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  • Hartz, Political Culture, and Supreme Court Decision Making in the 21st Century:Questioning Popular Constitutional Theory
  • Ronald Kahn (bio)

I. Introduction

The impact of Louis Hartz on understanding constitutional liberalism has been impressive. One of the most subtle reflections on the importance of Hartz is ironically J. David Greenstone's reinterpretation of Hartz. Greenstone agrees with Hartz that the liberal political culture is central to understanding political change in America. However, unlike Hartz, it is the conflictual nature of American liberal culture, not its unitary character, which helps us understand its impact on American politics and society.1 I will outline Greenstone's vision of the conflictual, non-unitary American political culture, as he applied it through a critique of methods of interpreting court action that rely on unitary visions of American political culture.2 I will then explore a few of the implications of the presence of a non-unitary political culture for how we can better explain Supreme Court decision making and the place of the Supreme Court in American political development (APD). In doing so, I draw on work that emphasizes that Supreme Court decision making is bi-directional between internal institutional norms and processes and the political, social, and economic world external to the Court.

II. Greenstone's Non-Unitary, Conflictual Political Culture

Greenstone, a student of Hartz, presents an alternative vision of the constitutional regime.3 This vision contains three conflicting accounts of the liberal regime in America: a republican account, in which political events are interpreted in terms of the opposition between citizens who can be trained in civic virtue and concerns about the possible usurpations of power by public officials; a humanist liberal account, which emphasizes the tension between the value of autonomous individuals pursuing privately determined goals and the need for effective cooperation in pursuit of broadly shared collective interests; and a reform liberal account, which emphasizes the interpretation of constitutional norms in terms of a tension between holding individuals to appropriate moral standards and a social obligation to ensure that every person has an opportunity to develop his or her faculties.4

In doing so, Greenstone accepts the Hartzian analysis while transforming Hartz's static unitary model into a dynamic one. Thus, political debate over constitutional principles based on the acceptance or rejection of reform and humanist liberal values is at the core of constitutional change. The lack of organized class antagonisms in the United States commends us to view or conceptualize issues of rights in self-development terms, not in terms of social justice with regard to the fruits of capitalism. Therefore, constitutional issues are critical because we must frame rights not simply in terms of outcomes, but in terms of the delivery of goods and services so that self-development can occur. Framing issues in this way requires us to ask what the individual is doing to "qualify" for government support in terms of his or her own acts of self-development. The Constitution and the legal norms of our constitutional regime are not self-enforcing; they are played out in the life of legal and political institutions. Greenstone writes, "To talk about operative constitutions is to talk about certain socially accepted and culturally significant rules—whether or not they are formally part of the written document. In the American context, such rules limit political life, and also help pattern both its conflictual and consensual features."5 Therefore, within and among legal and political institutions conflicting features of American political culture are meaningful. Moreover, the relationship of history to political culture constitutes a crucial force for change. In the United States, liberalism functions as a boundary condition—as a set of relatively permanent features in a particular context that informs causal relationships. As a boundary condition it has both behavioral and ideological elements; moreover, it must be explanatory in the sense that it describes those operative rules (standards of correct performance) that define the regime.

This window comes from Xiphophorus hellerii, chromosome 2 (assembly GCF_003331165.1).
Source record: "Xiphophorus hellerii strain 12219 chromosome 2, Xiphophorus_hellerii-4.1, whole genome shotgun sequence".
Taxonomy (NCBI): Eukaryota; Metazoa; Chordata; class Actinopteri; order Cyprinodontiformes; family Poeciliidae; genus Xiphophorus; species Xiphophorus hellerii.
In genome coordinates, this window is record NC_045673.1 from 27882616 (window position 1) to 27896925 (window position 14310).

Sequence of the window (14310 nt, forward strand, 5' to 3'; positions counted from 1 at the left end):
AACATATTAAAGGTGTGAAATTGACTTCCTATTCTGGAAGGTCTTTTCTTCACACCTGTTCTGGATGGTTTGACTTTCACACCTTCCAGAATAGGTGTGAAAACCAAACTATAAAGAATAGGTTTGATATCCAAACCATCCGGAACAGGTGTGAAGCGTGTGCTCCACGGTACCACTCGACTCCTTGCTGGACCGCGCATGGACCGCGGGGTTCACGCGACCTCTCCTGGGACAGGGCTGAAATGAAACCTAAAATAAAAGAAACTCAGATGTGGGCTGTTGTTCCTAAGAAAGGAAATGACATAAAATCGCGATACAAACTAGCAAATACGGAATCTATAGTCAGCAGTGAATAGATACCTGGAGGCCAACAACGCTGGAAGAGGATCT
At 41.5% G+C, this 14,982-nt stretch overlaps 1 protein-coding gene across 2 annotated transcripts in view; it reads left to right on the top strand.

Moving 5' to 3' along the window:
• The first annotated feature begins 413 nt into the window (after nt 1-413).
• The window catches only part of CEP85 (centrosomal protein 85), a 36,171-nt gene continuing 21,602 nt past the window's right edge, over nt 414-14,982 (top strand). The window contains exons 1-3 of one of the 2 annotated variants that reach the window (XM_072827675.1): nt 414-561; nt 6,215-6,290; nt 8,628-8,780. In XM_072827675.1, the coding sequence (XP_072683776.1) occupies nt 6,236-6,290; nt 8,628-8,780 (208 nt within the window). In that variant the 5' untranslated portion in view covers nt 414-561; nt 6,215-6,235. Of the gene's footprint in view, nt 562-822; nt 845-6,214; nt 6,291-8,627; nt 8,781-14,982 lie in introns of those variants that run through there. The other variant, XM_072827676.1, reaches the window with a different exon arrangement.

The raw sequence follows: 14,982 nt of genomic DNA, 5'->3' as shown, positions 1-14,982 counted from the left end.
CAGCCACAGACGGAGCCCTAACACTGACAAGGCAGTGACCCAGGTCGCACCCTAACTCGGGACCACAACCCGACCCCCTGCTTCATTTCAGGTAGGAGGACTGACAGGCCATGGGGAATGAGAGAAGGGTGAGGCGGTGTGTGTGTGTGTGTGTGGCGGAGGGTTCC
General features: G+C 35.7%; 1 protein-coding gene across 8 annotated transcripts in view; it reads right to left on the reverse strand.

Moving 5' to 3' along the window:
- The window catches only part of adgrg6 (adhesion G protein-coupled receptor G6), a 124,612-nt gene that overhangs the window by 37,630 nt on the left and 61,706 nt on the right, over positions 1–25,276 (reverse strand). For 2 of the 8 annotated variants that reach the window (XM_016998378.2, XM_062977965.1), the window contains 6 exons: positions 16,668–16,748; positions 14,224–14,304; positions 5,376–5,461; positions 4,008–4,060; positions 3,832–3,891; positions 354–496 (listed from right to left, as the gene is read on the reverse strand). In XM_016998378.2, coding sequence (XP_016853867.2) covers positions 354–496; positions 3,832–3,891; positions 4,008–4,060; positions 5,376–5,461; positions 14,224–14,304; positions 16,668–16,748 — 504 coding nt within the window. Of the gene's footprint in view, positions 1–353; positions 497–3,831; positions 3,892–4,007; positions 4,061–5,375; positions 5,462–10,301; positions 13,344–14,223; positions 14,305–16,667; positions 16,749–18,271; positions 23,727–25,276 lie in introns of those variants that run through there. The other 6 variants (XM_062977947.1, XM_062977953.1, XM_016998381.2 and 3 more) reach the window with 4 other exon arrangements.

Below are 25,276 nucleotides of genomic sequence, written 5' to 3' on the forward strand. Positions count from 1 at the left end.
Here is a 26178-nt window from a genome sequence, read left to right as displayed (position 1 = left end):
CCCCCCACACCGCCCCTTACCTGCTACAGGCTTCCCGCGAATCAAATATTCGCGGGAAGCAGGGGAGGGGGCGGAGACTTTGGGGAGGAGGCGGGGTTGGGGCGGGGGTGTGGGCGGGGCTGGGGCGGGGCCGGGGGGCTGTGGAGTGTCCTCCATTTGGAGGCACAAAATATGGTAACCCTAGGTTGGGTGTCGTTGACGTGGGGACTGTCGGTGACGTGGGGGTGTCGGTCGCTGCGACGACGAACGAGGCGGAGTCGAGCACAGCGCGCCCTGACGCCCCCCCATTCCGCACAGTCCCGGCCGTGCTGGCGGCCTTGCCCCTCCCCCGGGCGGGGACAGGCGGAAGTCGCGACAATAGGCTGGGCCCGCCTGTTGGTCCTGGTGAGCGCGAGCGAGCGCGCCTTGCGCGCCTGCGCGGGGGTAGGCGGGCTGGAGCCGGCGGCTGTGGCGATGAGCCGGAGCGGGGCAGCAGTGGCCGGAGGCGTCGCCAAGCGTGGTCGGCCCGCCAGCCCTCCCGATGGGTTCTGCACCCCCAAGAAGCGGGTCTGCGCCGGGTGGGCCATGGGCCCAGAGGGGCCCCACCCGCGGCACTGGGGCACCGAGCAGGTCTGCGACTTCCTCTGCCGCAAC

Of the three conflicting accounts of the liberal regime, republican, humanist liberal, and reform liberal, republicanism has gained a renewed influence among constitutional scholars. It argues for an independent, virtuous, and participatory citizenry uplifted by labor, virtue, and a devotion to the general good...

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Additional Information

ISSN
1538-9731
Print ISSN
1089-0017
Pages
pp. 46-53
Launched on MUSE
2008-05-23
Open Access
No
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